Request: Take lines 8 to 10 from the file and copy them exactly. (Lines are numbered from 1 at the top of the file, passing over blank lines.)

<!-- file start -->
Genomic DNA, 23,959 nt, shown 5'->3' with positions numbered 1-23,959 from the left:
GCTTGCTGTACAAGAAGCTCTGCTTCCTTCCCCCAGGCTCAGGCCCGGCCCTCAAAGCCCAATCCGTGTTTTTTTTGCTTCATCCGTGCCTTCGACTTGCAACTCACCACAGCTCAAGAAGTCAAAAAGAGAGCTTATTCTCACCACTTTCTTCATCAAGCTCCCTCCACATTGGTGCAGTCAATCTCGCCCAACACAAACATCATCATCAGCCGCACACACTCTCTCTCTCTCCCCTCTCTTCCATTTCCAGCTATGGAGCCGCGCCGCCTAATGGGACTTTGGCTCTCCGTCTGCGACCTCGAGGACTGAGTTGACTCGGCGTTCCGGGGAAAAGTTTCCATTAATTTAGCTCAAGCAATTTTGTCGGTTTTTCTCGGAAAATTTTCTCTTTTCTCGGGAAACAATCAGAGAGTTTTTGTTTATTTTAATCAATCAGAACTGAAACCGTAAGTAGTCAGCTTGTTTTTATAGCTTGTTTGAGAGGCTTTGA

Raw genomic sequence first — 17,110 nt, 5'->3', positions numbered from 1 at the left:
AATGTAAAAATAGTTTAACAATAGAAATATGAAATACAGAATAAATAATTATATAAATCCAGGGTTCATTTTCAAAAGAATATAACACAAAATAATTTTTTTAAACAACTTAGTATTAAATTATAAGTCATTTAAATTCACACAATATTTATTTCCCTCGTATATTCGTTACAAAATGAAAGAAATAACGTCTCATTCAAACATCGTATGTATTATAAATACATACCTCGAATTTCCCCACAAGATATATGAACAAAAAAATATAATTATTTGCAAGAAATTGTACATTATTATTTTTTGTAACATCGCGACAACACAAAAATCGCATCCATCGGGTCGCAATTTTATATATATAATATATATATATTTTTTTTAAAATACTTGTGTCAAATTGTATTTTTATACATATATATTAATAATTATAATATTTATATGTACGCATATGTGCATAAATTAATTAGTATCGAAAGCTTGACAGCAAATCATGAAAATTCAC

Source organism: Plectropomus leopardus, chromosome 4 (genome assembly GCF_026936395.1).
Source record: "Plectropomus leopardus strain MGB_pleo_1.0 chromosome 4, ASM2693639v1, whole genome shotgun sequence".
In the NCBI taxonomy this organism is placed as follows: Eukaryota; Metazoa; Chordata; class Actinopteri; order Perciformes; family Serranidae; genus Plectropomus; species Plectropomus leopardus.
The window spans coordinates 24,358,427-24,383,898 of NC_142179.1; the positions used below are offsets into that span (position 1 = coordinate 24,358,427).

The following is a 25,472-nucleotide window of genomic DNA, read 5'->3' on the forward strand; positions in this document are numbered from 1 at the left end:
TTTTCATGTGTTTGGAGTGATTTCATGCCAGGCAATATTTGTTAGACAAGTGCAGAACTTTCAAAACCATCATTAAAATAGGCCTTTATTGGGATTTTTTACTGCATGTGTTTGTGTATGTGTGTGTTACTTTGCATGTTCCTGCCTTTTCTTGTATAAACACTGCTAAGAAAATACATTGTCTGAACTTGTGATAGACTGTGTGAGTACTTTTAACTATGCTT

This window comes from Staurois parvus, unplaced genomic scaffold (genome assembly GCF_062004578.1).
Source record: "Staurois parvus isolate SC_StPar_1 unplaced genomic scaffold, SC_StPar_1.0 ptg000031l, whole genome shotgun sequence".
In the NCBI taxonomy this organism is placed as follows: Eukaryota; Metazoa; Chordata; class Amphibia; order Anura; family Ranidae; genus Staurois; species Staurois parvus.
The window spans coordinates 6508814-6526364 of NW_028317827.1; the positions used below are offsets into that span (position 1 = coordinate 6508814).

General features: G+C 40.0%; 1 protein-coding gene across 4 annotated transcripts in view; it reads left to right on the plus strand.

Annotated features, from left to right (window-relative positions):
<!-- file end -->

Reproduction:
The window spans coordinates 24,358,427-24,383,898 of NC_142179.1; the positions used below are offsets into that span (position 1 = coordinate 24,358,427).

The following is a 25,472-nucleotide window of genomic DNA, read 5'->3' on the forward strand; positions in this document are numbered from 1 at the left end:
TTTTCATGTGTTTGGAGTGATTTCATGCCAGGCAATATTTGTTAGACAAGTGCAGAACTTTCAAAACCATCATTAAAATAGGCCTTTATTGGGATTTTTTACTGCATGTGTTTGTGTATGTGTGTGTTACTTTGCATGTTCCTGCCTTTTCTTGTATAAACACTGCTAAGAAAATACATTGTCTGAACTTGTGATAGACTGTGTGAGTACTTTTAACTATGCTT